As part of your financial analysis, assess your contributions to your company's 401(k) plan. Make sure to maximize all correspondence with your employer. Consider creating a traditional IRA or Roth. The benefit of a Roth IRA is the tax diversification that results from tax-free withdrawals in the event of retirement. Evaluate your return on investment and rebalance your portfolio if necessary. Consider changing your risk tolerance, both with age and with the market becoming more volatile (or less) volatile. In general, experts agree that your goal should be to introduce at least 15% of your pre-tax income into the pension economy. 

Other Savings

Analyze your progress towards other savings targets, such as an emergency fund covering 30 to 90 days of living expenses, college savings funds (Coverdell ESA or 529), or vacation funds. If you need to use your emergency funds to repair your home or car, plan to replace them as soon as possible. Also, check the available interest rates to ensure your savings are directed to the highest possible income accounts.


The need for insurance changes over time. Ensure you have adequate life, disability (income protection), and home or tenant insurance, including flood insurance, if available at your location. Reassess your health insurance needs, including taking out long-term insurance, if necessary. Consider switching insurance companies or increasing auto and home insurance deductibles to lower your premiums. You can also save money by consolidating policies into a business.


The Tax and Jobs Acts (TCJA), adopted at the end of 2017, can significantly impact your taxes. The IRS suggests that taxpayers make payment charges using the withholding calculator and modify the withholding (W4). If you are self-employed (even part-time), be sure to reassess your estimated quarterly payments as part of your financial analysis. Make sure you have documentation of all tax or credit deductions for retirement or education, paid care, medical bills, and donations. Pay attention to the conditions of deductions and retirement contributions and, in general, keep all the tax documents together. You can schedule a meeting with your tax advisor to plan your tax strategy as part of the financial review.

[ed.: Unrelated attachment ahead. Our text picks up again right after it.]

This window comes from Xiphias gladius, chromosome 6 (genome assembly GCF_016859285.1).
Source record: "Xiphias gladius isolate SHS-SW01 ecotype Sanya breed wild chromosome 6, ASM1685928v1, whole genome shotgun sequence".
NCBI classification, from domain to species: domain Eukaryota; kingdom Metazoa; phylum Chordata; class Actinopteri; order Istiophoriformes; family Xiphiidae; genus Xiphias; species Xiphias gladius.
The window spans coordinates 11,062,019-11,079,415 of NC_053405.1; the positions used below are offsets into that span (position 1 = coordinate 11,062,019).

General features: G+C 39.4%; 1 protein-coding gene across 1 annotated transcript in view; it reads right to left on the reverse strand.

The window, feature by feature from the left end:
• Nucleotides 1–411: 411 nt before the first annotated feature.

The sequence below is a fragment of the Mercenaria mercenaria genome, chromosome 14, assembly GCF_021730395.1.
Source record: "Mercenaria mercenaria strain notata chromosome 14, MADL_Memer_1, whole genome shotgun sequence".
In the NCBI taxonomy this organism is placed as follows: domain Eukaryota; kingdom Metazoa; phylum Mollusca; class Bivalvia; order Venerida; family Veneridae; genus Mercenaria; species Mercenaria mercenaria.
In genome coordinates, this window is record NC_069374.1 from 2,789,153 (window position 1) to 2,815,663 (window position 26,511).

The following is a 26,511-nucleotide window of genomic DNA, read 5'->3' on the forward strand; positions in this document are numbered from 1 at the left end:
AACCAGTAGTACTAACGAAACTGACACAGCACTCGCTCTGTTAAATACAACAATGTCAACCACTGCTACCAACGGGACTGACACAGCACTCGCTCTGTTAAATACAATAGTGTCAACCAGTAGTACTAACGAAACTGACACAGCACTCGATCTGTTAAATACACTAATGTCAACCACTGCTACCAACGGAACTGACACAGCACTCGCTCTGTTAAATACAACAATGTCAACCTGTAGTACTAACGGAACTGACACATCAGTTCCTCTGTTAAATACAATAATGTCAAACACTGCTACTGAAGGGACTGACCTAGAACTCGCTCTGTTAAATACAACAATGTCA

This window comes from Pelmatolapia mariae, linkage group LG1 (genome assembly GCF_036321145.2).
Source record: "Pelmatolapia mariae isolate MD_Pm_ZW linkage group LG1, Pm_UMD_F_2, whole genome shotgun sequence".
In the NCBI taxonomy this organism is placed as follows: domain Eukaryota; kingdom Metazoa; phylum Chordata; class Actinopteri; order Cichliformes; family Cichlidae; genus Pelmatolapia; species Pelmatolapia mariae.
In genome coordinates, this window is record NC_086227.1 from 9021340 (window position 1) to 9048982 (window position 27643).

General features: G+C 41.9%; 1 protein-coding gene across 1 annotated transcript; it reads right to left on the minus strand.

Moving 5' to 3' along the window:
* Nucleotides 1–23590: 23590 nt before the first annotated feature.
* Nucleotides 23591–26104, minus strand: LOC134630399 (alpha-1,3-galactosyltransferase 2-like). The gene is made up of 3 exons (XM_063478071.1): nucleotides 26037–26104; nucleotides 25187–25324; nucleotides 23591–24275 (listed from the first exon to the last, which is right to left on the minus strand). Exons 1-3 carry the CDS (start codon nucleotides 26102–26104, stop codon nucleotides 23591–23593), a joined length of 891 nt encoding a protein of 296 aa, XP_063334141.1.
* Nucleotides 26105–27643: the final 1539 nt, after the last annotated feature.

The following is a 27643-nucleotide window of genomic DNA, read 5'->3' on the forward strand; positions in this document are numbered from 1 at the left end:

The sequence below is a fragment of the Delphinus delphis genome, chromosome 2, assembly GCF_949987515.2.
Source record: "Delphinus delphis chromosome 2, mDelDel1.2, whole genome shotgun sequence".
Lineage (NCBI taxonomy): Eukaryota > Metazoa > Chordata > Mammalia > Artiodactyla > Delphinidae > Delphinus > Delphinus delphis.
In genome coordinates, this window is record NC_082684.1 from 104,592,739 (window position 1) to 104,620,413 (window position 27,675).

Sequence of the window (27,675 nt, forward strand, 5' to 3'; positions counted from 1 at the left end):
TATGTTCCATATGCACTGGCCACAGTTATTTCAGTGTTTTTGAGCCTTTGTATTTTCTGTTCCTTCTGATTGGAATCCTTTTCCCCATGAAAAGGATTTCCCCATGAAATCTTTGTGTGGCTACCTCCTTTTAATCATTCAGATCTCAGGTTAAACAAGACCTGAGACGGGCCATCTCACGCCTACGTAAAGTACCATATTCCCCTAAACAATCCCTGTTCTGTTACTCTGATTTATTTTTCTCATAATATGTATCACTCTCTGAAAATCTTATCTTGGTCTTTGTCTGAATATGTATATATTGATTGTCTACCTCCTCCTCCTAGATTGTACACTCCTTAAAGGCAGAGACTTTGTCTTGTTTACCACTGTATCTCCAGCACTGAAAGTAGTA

Real Estate Plan

Evaluate or create your real estate plan. Examine your availability or confidence to make sure that you are satisfied with your choice of trustee or executor and anyone who has received a power of attorney. Examine recipients and missions to make sure they match your current wishes. Evaluate your desire to live or other planned directions. If necessary, hire a real estate planning lawyer to ensure that you comply with all applicable national and federal laws with any changes made.


After completing the financial review, you can consult one or more experts, including a trusted financial advisor or another specialist such as a real estate planning lawyer, insurance agent, tax advisor, to make sure you have not left out an important part. Write down any changes you decide to make after the review and make a plan to make those changes as soon as possible.

Carmen Garcia